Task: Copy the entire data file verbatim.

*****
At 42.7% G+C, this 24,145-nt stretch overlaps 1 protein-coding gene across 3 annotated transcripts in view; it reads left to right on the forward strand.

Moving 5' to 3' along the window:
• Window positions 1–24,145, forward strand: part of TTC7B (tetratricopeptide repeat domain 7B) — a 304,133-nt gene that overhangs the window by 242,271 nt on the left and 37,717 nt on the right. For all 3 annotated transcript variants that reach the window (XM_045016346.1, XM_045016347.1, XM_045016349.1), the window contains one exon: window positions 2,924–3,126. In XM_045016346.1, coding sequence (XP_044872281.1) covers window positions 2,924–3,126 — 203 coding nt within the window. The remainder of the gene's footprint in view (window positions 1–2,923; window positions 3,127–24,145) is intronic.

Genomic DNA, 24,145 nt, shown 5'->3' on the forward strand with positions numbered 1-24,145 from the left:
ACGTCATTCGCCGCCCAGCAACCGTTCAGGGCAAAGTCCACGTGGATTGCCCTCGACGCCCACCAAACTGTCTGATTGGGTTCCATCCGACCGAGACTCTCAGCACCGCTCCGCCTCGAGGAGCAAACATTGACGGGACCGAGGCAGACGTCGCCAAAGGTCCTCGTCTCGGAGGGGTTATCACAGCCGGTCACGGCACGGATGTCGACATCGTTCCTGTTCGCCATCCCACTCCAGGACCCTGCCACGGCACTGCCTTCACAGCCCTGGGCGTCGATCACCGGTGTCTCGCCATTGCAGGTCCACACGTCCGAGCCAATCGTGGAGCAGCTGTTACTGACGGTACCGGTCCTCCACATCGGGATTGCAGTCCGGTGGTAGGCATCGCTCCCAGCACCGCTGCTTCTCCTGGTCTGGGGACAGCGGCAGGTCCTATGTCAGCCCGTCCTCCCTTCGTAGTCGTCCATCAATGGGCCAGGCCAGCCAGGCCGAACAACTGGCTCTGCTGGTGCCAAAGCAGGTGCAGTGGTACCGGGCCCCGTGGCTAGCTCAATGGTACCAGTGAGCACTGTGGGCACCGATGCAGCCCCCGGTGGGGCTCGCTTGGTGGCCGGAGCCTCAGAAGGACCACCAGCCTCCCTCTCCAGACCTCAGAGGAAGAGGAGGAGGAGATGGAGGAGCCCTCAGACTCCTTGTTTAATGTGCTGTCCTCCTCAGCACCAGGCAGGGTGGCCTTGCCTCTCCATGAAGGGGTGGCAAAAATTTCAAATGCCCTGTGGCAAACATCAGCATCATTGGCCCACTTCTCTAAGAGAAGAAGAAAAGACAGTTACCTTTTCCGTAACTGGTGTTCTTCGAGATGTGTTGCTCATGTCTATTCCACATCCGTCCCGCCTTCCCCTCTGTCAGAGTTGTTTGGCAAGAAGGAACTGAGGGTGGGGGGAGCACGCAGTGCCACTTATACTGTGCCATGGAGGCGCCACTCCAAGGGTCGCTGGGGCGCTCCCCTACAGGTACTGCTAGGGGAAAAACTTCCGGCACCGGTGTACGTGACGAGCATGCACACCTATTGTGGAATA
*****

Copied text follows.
At 42.7% G+C, this 24,145-nt stretch overlaps 1 protein-coding gene across 3 annotated transcripts in view; it reads left to right on the forward strand.

Moving 5' to 3' along the window:
• Window positions 1–24,145, forward strand: part of TTC7B (tetratricopeptide repeat domain 7B) — a 304,133-nt gene that overhangs the window by 242,271 nt on the left and 37,717 nt on the right. For all 3 annotated transcript variants that reach the window (XM_045016346.1, XM_045016347.1, XM_045016349.1), the window contains one exon: window positions 2,924–3,126. In XM_045016346.1, coding sequence (XP_044872281.1) covers window positions 2,924–3,126 — 203 coding nt within the window. The remainder of the gene's footprint in view (window positions 1–2,923; window positions 3,127–24,145) is intronic.

Genomic DNA, 24,145 nt, shown 5'->3' on the forward strand with positions numbered 1-24,145 from the left:
ACGTCATTCGCCGCCCAGCAACCGTTCAGGGCAAAGTCCACGTGGATTGCCCTCGACGCCCACCAAACTGTCTGATTGGGTTCCATCCGACCGAGACTCTCAGCACCGCTCCGCCTCGAGGAGCAAACATTGACGGGACCGAGGCAGACGTCGCCAAAGGTCCTCGTCTCGGAGGGGTTATCACAGCCGGTCACGGCACGGATGTCGACATCGTTCCTGTTCGCCATCCCACTCCAGGACCCTGCCACGGCACTGCCTTCACAGCCCTGGGCGTCGATCACCGGTGTCTCGCCATTGCAGGTCCACACGTCCGAGCCAATCGTGGAGCAGCTGTTACTGACGGTACCGGTCCTCCACATCGGGATTGCAGTCCGGTGGTAGGCATCGCTCCCAGCACCGCTGCTTCTCCTGGTCTGGGGACAGCGGCAGGTCCTATGTCAGCCCGTCCTCCCTTCGTAGTCGTCCATCAATGGGCCAGGCCAGCCAGGCCGAACAACTGGCTCTGCTGGTGCCAAAGCAGGTGCAGTGGTACCGGGCCCCGTGGCTAGCTCAATGGTACCAGTGAGCACTGTGGGCACCGATGCAGCCCCCGGTGGGGCTCGCTTGGTGGCCGGAGCCTCAGAAGGACCACCAGCCTCCCTCTCCAGACCTCAGAGGAAGAGGAGGAGGAGATGGAGGAGCCCTCAGACTCCTTGTTTAATGTGCTGTCCTCCTCAGCACCAGGCAGGGTGGCCTTGCCTCTCCATGAAGGGGTGGCAAAAATTTCAAATGCCCTGTGGCAAACATCAGCATCATTGGCCCACTTCTCTAAGAGAAGAAGAAAAGACAGTTACCTTTTCCGTAACTGGTGTTCTTCGAGATGTGTTGCTCATGTCTATTCCACATCCGTCCCGCCTTCCCCTCTGTCAGAGTTGTTTGGCAAGAAGGAACTGAGGGTGGGGGGAGCACGCAGTGCCACTTATACTGTGCCATGGAGGCGCCACTCCAAGGGTCGCTGGGGCGCTCCCCTACAGGTACTGCTAGGGGAAAAACTTCCGGCACCGGTGTACGTGACGAGCATGCACACCTATTGTGGAATA